Private Litigation

Last verified on Monday 13th July 2020

Private Litigation: Mexico

Omar Guerrero Rodríguez, Martín Michaus Fernández and Ana Paula Zorrilla Prieto de San Martín

Hogan Lovells

Effect of public proceedings

1. What is your country’s primary competition authority?

Mexico

Mexico has two competition authorities: the Federal Economic Competition Commission (Cofece) in charge of enforcing competition law in all markets and industries other than telecommunications and broadcasting, and the Federal Telecommunications Institute (IFT), with exclusive authority to enforce Mexico’s competition law only with respect to the telecommunications and broadcasting sectors in addition to other regulatory powers. Both authorities were created in 2013 as a result of a crucial constitutional amendment to Section 28 of the Federal Constitution, which granted both the status of constitutionally autonomous bodies making them independent from any governmental branch.

Answer contributed by Omar Guerrero Rodríguez, Martín Michaus Fernández and Ana Paula Zorrilla Prieto de San Martín

2. Does your competition authority have investigatory power? Can it bring criminal proceedings based on competition violations?

Mexico

Both Cofece and the IFT also comprise investigating authorities that were created as a result of the 2013 constitutional amendment to Section 28 of the Federal Constitution. These investigating authorities are independent from the decision-making bodies (i.e., the plenary), and are entrusted with robust investigatory powers under the provisions of the Federal Economic Competition Act (Competition Act).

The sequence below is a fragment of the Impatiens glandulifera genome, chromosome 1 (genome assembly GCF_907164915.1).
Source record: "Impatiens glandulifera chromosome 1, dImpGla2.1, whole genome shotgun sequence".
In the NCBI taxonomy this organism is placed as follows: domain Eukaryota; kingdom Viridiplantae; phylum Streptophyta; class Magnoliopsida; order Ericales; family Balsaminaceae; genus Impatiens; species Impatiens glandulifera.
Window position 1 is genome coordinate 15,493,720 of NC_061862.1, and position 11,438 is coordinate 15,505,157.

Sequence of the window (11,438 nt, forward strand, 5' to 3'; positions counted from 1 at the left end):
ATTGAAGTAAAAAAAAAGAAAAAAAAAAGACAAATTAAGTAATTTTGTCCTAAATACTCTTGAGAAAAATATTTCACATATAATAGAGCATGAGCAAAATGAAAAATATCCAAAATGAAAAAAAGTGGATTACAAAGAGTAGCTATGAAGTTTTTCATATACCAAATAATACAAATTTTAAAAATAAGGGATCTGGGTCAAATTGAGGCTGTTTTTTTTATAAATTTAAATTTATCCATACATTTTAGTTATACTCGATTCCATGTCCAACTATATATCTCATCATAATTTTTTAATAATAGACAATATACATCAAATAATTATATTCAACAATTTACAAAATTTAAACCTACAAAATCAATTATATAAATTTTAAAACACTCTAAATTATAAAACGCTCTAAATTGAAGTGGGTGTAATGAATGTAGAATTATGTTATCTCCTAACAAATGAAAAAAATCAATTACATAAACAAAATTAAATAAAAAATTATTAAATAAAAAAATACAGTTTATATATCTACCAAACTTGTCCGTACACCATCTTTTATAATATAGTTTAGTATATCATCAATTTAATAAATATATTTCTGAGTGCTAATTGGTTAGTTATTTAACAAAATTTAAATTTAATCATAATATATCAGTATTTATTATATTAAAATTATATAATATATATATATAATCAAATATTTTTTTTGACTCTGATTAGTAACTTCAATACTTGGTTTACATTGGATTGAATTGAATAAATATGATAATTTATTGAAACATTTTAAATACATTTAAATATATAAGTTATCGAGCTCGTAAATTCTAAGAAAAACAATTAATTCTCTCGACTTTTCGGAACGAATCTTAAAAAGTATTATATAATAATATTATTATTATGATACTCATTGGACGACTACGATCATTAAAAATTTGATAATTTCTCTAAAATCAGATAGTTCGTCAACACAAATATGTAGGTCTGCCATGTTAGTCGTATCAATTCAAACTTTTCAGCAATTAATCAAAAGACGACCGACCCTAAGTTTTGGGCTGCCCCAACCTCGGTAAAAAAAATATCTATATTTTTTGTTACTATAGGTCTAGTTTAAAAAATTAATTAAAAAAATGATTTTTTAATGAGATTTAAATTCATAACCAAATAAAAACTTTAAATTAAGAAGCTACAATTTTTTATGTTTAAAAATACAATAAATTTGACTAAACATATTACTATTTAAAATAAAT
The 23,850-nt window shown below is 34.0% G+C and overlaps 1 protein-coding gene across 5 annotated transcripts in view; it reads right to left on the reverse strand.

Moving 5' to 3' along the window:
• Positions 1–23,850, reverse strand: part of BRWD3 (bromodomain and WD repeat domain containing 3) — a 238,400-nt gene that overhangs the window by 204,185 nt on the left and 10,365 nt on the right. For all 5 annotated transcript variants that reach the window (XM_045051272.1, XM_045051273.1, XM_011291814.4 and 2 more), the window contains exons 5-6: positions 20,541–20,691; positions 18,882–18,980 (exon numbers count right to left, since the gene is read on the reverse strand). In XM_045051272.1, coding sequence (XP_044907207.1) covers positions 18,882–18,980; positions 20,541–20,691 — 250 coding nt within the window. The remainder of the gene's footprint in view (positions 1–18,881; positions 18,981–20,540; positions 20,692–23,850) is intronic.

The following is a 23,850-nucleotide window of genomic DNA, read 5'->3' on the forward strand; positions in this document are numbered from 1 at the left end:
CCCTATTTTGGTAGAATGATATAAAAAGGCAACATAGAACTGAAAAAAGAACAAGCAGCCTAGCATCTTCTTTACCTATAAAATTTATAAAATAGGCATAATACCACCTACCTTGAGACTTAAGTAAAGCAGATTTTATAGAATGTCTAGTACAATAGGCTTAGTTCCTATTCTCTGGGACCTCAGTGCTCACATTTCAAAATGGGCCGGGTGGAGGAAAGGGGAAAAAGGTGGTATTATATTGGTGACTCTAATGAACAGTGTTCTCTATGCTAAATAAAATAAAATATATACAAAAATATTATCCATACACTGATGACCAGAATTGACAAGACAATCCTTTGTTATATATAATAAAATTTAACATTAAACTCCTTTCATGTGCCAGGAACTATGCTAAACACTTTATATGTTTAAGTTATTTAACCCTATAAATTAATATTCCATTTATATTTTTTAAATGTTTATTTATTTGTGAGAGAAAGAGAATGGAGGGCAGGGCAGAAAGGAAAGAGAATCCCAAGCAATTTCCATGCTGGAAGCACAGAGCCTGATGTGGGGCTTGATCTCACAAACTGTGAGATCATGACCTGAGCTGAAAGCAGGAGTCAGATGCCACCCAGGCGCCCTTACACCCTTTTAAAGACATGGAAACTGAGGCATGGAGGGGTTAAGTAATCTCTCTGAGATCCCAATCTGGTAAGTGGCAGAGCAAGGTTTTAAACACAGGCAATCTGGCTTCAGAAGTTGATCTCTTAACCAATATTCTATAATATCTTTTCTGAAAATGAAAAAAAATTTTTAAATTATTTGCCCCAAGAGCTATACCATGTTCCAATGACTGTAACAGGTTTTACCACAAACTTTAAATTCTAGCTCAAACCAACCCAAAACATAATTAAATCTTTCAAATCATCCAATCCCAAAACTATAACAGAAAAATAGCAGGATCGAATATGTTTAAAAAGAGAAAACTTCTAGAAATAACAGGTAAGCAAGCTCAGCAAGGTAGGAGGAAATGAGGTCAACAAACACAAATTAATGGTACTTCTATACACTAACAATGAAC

Under the Competition Act, the Cofece and IFT investigating authorities can instigate administrative investigations that once completed, may give rise to a statement of objections (SoO) to respect due process rights against its addressees. Once the administrative proceedings are concluded and addressees have had the right to a hearing and offer exculpatory evidence, Cofece and IFT decision-making bodies may impose severe sanctions against offenders.

Parallel to such administrative proceedings, and after the SoO has been rendered, both Cofece and the IFT are the only entities with the authority to file a formal complaint before the Federal General Prosecutor of the Republic to bring criminal proceedings against individuals based on competition violations against the same offenders. This implies that any company or individual under scrutiny by any of the competition authorities might face administrative liability and harsh sanctions, but only individuals may face criminal liability (five to 10 years’ imprisonment terms as set forth in Section 254-bis of the Federal Criminal Code).

Answer contributed by Omar Guerrero Rodríguez, Martín Michaus Fernández and Ana Paula Zorrilla Prieto de San Martín

3. Can private antitrust claims proceed parallel to investigations and proceedings brought by competition authorities and criminal prosecutors and appeals from them?

Mexico

No. Private antitrust claims can only be initiated once a decision from either authority has become final and res judicata. For a decision to be final, offenders should have exhausted all means of challenge against the decision rendered by either authority before the judiciary or have to accept the decision that grants leniency benefits as final. The only available means of challenge after a Cofece and IFT decision is the indirect amparo, which is a type of constitutional challenge, and its federal appeal to be heard by specialised telecommunications or competition federal tribunals, which act as constitutional tribunals.